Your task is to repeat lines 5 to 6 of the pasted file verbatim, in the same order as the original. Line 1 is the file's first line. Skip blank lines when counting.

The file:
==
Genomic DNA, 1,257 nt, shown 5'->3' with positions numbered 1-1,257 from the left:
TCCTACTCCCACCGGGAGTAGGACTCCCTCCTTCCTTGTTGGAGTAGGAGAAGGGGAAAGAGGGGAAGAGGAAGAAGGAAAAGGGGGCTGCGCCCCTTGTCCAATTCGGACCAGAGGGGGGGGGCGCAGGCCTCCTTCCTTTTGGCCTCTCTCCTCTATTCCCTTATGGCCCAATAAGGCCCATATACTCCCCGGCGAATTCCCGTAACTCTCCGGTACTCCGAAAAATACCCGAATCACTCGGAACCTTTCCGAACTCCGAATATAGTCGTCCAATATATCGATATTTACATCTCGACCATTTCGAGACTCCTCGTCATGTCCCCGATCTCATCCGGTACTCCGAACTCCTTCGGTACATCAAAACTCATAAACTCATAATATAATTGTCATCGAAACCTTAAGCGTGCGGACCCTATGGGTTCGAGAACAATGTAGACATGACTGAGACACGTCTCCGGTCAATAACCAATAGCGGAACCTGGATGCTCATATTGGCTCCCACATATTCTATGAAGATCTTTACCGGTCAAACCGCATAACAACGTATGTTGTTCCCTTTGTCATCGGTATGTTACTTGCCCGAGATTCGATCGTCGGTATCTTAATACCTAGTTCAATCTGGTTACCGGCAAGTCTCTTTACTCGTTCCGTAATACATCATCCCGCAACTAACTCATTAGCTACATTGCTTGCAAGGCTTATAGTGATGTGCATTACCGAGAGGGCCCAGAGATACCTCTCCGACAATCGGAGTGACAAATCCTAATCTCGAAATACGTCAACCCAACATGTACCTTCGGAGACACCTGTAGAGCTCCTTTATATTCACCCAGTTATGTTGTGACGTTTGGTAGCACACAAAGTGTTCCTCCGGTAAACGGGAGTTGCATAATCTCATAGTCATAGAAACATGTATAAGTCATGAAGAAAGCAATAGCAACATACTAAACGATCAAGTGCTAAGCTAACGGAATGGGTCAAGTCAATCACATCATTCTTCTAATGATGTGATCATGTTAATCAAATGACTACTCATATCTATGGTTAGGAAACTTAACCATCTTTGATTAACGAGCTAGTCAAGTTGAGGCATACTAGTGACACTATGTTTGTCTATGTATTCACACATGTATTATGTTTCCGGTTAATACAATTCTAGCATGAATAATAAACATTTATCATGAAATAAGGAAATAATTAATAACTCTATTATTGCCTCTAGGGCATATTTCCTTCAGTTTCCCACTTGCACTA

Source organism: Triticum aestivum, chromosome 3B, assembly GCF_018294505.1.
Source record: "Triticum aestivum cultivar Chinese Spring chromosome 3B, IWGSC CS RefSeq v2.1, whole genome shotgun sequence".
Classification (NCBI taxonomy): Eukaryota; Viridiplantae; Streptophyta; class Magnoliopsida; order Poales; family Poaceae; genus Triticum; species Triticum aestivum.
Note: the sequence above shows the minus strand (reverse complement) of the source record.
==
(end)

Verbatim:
Classification (NCBI taxonomy): Eukaryota; Viridiplantae; Streptophyta; class Magnoliopsida; order Poales; family Poaceae; genus Triticum; species Triticum aestivum.
Note: the sequence above shows the minus strand (reverse complement) of the source record.